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This Fox 2 News Interview answers the question.
It might not be just bad for your body but bad for your brain. We’ve got another study now that links sleep to brain abnormalities associated with Alzheimer’s disease. People who do not get enough sleep have an increased buildup of plaque one of the Hallmarks of Alzheimer’s. Fox 2 News host Randi Naughton Interview with Dr. Ojile of the Clayton Sleep Institute
Randi: Our brain is sort of like a faucet and how is that all connected to sleep our sleep expert Dr Ojile is here from the Clayton Sleep Institute is here to about a new study that was inspired by another study at Washington University in St. Louis. We are talking about sleep and what it does It kind of clears the cobwebs of our brain sort of cleans things out is that adequate?
Dr. Ojile: This is interesting and exciting development because it goes to complexity of sleep as an organ system. When we study more and more organs in our body we find out that their purpose is more complicated than we first thought and in this case the brain itself when you first sleep appears to serve as a filtering system just as the filter in your swimming pool might filter the water, it filters out proteins and various toxins out of our brain at night while we’re sleeping so that it reduces the burden on the brain from those toxins. One of those is proteins and proteins has been shown when they build up as we age can contribute to things like Alzheimer’s.
Randy: So let’s put it in perspective for lots of folks on the morning show, you wake up your groggy and your foggy and you don’t remember taking a shower you don’t remember driving half way to work but if you get a good night’s sleep your brain is clear is that an adequate description would you say?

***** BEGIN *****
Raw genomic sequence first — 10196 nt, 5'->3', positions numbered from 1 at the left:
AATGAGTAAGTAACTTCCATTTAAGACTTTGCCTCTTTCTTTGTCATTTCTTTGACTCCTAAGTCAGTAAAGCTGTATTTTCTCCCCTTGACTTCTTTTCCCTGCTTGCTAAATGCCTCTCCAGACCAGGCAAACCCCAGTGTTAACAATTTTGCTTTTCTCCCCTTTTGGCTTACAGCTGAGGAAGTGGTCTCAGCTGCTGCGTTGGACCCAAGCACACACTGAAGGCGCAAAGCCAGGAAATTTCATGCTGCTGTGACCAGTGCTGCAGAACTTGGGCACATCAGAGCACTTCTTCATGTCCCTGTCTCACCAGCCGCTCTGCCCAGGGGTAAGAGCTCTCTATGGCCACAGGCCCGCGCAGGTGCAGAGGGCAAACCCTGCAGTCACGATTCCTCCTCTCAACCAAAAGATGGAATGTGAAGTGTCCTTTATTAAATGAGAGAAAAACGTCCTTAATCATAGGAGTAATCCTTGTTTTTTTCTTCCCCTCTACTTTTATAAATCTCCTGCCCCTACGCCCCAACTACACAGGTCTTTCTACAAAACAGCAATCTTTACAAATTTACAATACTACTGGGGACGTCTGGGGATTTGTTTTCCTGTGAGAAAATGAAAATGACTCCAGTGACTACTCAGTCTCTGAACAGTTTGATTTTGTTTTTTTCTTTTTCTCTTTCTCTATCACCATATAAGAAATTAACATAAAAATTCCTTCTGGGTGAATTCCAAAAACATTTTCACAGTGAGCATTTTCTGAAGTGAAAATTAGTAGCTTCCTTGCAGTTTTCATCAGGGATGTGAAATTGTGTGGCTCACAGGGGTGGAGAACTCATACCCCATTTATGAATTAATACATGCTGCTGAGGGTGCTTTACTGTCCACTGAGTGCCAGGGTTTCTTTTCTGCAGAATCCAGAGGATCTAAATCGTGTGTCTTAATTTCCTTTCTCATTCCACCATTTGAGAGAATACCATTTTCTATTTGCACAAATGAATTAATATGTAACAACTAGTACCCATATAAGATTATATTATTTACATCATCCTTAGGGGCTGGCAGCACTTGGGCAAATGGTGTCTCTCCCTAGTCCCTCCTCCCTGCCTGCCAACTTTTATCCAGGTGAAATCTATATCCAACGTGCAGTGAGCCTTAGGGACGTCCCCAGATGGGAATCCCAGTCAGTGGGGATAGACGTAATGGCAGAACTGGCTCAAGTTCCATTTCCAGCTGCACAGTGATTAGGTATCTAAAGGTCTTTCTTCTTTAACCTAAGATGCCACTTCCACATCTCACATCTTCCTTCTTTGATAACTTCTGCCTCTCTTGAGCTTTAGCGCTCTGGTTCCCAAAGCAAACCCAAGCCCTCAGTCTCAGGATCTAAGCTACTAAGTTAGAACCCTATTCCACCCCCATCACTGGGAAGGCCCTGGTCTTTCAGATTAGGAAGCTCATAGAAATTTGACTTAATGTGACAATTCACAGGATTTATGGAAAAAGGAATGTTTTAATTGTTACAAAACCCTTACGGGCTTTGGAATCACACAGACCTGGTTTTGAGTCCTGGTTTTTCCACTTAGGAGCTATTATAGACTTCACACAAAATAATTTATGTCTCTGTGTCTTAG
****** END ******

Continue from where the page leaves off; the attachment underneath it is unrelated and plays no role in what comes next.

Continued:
Dr. Ojile: Well it certainly a description of one of the elements of getting up in the morning and having a good night’s sleep. So this filtering aspect is an exciting new way to look at your brain just as we look at our liver and kidneys which do lots of different activities one of which filtering toxins, it just so happens that now the brain appears during sleep periods to filter toxins but when were awake that function appears to turn off to allow the brain to do the things that we do normally during the day.
Randi: That is fascinating. So how could all of this new information perhaps lead to new treatments for sleep disorders and things like Alzheimer’s?
Dr. Ojile: It’s a little early yet these studies are at the basic science level. One of the things is that is goes to focus on the fact that good sleep health, taking care of sleep as an important daily function can contribute to long term good health. So it bolsters hour conversation that incorporating sleep as part of our daily health routine is critical for a number of reasons. One is day to day function, operating during the day. The other is for long term health, so this filtering aspect of toxins and improvement of memory are important.
Randi: So much evidence that sleep is key. John asked you a great question, “ How many hours of sleep do you get a night’?
Dr. Ojile: Ah I’m very consistent between 7 ½- 8 hours
Randi: He practices what he preaches I like it